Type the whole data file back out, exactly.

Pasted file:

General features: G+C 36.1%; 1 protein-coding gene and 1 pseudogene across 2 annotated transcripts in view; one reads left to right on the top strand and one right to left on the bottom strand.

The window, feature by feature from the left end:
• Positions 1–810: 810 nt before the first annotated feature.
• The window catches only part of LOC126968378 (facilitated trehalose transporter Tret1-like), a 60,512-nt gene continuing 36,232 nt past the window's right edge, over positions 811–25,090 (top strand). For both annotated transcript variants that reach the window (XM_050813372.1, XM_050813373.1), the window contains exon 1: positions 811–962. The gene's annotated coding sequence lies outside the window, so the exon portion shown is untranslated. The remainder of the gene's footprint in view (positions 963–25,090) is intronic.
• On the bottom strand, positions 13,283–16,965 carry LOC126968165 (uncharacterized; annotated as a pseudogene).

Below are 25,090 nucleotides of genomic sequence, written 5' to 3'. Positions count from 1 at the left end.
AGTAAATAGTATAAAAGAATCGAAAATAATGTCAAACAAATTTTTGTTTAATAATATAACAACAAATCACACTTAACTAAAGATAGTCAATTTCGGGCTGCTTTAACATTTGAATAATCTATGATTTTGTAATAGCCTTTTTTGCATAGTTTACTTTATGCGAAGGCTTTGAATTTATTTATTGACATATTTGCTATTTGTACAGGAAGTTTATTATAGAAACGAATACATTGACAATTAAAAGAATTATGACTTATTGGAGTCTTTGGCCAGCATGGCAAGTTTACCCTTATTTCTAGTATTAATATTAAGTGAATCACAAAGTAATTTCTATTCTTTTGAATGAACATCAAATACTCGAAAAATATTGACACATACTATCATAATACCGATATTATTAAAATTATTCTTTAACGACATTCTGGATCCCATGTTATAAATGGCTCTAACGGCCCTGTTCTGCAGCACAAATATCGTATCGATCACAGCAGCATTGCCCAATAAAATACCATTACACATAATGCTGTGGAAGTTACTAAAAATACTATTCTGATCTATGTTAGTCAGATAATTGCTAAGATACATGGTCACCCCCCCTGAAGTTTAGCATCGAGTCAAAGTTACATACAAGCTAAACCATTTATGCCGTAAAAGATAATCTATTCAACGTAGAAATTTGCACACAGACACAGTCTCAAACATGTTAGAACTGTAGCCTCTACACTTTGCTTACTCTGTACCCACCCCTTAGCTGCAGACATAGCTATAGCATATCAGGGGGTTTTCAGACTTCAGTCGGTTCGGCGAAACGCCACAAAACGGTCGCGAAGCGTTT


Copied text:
General features: G+C 36.1%; 1 protein-coding gene and 1 pseudogene across 2 annotated transcripts in view; one reads left to right on the top strand and one right to left on the bottom strand.

The window, feature by feature from the left end:
• Positions 1–810: 810 nt before the first annotated feature.
• The window catches only part of LOC126968378 (facilitated trehalose transporter Tret1-like), a 60,512-nt gene continuing 36,232 nt past the window's right edge, over positions 811–25,090 (top strand). For both annotated transcript variants that reach the window (XM_050813372.1, XM_050813373.1), the window contains exon 1: positions 811–962. The gene's annotated coding sequence lies outside the window, so the exon portion shown is untranslated. The remainder of the gene's footprint in view (positions 963–25,090) is intronic.
• On the bottom strand, positions 13,283–16,965 carry LOC126968165 (uncharacterized; annotated as a pseudogene).

Below are 25,090 nucleotides of genomic sequence, written 5' to 3'. Positions count from 1 at the left end.
AGTAAATAGTATAAAAGAATCGAAAATAATGTCAAACAAATTTTTGTTTAATAATATAACAACAAATCACACTTAACTAAAGATAGTCAATTTCGGGCTGCTTTAACATTTGAATAATCTATGATTTTGTAATAGCCTTTTTTGCATAGTTTACTTTATGCGAAGGCTTTGAATTTATTTATTGACATATTTGCTATTTGTACAGGAAGTTTATTATAGAAACGAATACATTGACAATTAAAAGAATTATGACTTATTGGAGTCTTTGGCCAGCATGGCAAGTTTACCCTTATTTCTAGTATTAATATTAAGTGAATCACAAAGTAATTTCTATTCTTTTGAATGAACATCAAATACTCGAAAAATATTGACACATACTATCATAATACCGATATTATTAAAATTATTCTTTAACGACATTCTGGATCCCATGTTATAAATGGCTCTAACGGCCCTGTTCTGCAGCACAAATATCGTATCGATCACAGCAGCATTGCCCAATAAAATACCATTACACATAATGCTGTGGAAGTTACTAAAAATACTATTCTGATCTATGTTAGTCAGATAATTGCTAAGATACATGGTCACCCCCCCTGAAGTTTAGCATCGAGTCAAAGTTACATACAAGCTAAACCATTTATGCCGTAAAAGATAATCTATTCAACGTAGAAATTTGCACACAGACACAGTCTCAAACATGTTAGAACTGTAGCCTCTACACTTTGCTTACTCTGTACCCACCCCTTAGCTGCAGACATAGCTATAGCATATCAGGGGGTTTTCAGACTTCAGTCGGTTCGGCGAAACGCCACAAAACGGTCGCGAAGCGTTT